Risk, Risk Management and Insurance: Why Agents Are NOT Risk Managers
Alphabet Soup: The Mistakes & Coverages- DO, EPLI, FLI & EBL
Homeowner's Policy Coverage Concerns for the Modern Family
Everything's Soaked and My Stuff Stinks: Water Damage Webinar
new state law took effect three weeks ago that puts new restrictions on employers' ability to discriminate against workers because of workers' reproductive health decisions. Stephanie H. Fedorka of the law firm of Bond, Schoeneck & King has an informative blog post about it:
The law prohibits employers from accessing an employee’s personal information regarding the employee’s, or the employee’s dependent’s, reproductive health decision making without the employee’s prior informed affirmative written consent. The law prohibits employers from discriminating against or taking retaliatory action against an employee with respect to compensation, terms, conditions, or privileges of employment because of or on the basis of the employee’s, or his/her dependent’s, reproductive health decision making. An employer also may not require an employee to sign a waiver or other document that attempts to deny the employee the right to make their own reproductive health decisions.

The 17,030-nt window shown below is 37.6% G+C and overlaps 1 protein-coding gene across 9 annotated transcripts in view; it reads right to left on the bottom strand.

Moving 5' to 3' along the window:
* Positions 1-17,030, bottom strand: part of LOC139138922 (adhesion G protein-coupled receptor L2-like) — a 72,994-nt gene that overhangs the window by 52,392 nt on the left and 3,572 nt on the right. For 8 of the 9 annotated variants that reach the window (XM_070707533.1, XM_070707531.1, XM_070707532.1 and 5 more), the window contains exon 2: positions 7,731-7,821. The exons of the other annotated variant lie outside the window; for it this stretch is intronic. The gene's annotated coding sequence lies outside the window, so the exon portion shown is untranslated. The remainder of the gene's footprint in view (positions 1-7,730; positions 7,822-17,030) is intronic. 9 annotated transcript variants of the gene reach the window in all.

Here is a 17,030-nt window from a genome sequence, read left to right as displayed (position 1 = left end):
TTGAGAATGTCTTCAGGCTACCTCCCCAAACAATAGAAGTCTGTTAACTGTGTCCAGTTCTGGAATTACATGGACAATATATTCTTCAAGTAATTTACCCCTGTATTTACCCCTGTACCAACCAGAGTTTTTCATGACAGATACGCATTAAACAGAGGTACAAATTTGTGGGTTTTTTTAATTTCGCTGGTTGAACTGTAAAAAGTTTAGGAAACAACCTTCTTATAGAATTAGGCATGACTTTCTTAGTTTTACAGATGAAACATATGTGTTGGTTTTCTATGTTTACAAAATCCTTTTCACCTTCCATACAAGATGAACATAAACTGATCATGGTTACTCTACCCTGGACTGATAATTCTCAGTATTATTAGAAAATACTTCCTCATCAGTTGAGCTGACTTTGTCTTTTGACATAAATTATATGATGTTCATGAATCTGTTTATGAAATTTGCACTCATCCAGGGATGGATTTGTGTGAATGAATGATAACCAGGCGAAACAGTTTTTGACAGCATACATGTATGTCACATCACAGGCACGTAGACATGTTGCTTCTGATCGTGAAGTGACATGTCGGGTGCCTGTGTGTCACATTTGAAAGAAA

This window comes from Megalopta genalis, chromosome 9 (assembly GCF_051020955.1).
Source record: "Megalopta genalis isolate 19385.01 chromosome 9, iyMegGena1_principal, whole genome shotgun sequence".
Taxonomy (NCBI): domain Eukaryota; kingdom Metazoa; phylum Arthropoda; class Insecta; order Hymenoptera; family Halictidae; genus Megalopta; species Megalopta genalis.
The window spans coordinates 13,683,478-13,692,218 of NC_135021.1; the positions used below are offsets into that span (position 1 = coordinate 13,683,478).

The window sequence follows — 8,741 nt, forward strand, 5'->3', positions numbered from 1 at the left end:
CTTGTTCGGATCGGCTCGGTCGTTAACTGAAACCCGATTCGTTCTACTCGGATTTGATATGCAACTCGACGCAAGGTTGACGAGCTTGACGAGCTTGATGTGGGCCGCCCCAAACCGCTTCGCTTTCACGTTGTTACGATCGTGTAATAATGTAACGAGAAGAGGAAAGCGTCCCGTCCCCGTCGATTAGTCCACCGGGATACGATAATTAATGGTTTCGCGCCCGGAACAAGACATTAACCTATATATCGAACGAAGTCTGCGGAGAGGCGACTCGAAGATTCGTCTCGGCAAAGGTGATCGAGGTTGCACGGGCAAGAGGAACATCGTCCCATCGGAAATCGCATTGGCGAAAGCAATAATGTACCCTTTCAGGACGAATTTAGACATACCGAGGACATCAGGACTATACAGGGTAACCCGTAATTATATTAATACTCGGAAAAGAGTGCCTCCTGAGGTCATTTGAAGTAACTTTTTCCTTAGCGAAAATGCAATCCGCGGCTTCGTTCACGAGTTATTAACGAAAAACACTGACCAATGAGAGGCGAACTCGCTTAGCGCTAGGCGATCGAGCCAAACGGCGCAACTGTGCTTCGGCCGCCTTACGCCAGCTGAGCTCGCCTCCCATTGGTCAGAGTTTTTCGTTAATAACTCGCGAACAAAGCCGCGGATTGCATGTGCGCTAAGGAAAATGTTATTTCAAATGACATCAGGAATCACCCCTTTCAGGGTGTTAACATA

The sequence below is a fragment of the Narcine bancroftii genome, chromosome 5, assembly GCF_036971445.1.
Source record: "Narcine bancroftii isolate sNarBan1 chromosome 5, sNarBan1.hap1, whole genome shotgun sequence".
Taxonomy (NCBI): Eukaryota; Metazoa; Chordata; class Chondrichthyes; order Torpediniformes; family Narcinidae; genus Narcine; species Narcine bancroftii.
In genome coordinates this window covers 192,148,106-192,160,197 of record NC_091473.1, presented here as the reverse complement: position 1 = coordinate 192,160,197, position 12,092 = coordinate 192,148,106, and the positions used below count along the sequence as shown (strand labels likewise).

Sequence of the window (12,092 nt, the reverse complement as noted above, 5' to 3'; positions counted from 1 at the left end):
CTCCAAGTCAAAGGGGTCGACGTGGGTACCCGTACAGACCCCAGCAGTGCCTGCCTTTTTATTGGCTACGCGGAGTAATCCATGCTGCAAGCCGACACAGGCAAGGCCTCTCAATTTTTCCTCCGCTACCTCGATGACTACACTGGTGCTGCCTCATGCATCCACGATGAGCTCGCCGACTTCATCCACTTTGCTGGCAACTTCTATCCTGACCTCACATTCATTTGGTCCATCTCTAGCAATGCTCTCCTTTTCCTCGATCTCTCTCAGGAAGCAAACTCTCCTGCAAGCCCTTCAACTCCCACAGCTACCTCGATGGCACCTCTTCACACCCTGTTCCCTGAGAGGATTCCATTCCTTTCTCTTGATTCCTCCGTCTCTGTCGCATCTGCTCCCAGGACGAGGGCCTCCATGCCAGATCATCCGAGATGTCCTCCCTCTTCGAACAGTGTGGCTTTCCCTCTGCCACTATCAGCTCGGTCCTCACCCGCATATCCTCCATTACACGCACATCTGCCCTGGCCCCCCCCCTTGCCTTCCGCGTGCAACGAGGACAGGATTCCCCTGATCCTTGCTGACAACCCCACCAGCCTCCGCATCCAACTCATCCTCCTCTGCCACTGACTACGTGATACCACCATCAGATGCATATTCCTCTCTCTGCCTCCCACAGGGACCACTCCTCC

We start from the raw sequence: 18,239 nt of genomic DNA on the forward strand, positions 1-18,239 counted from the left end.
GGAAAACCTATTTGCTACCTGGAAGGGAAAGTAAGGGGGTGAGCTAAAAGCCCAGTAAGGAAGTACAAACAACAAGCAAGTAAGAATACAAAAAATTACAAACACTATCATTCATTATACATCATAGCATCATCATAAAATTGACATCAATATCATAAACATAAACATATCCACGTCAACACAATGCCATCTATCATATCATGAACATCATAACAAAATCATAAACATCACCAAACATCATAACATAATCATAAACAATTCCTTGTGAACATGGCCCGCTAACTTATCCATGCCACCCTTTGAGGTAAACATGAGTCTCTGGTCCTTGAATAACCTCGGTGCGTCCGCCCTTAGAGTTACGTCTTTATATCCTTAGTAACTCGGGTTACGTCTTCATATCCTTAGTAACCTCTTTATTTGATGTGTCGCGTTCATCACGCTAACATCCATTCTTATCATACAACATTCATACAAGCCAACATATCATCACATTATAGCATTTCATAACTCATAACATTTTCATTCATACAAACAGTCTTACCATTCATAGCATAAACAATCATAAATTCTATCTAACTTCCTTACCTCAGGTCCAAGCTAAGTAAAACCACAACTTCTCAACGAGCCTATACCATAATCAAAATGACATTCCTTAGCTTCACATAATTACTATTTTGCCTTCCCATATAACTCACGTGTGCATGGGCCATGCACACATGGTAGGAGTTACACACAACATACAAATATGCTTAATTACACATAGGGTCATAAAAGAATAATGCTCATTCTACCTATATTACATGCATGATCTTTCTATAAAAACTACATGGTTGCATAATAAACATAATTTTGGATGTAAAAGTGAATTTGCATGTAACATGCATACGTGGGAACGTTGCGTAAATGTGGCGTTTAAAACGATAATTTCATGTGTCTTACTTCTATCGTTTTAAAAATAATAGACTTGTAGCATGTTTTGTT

The law gives employees the right to file a claim in court against an employer alleged to have violated the prohibition on discrimination based on reproductive health decision making. Employers are prohibited from retaliating against employees who exercise their right to: (1) make or threaten to make a complaint to an employer, a co-worker, or to a public body, that the employer violated the law; (2) causing to be instituted any proceeding under the law; or (3) providing information to or testifying before any public body conducting an investigation, hearing, or inquiry into any alleged violation of the law. Prohibited retaliatory actions include discharging, suspending, demoting, or otherwise penalizing an employee for engaging in these protected actions.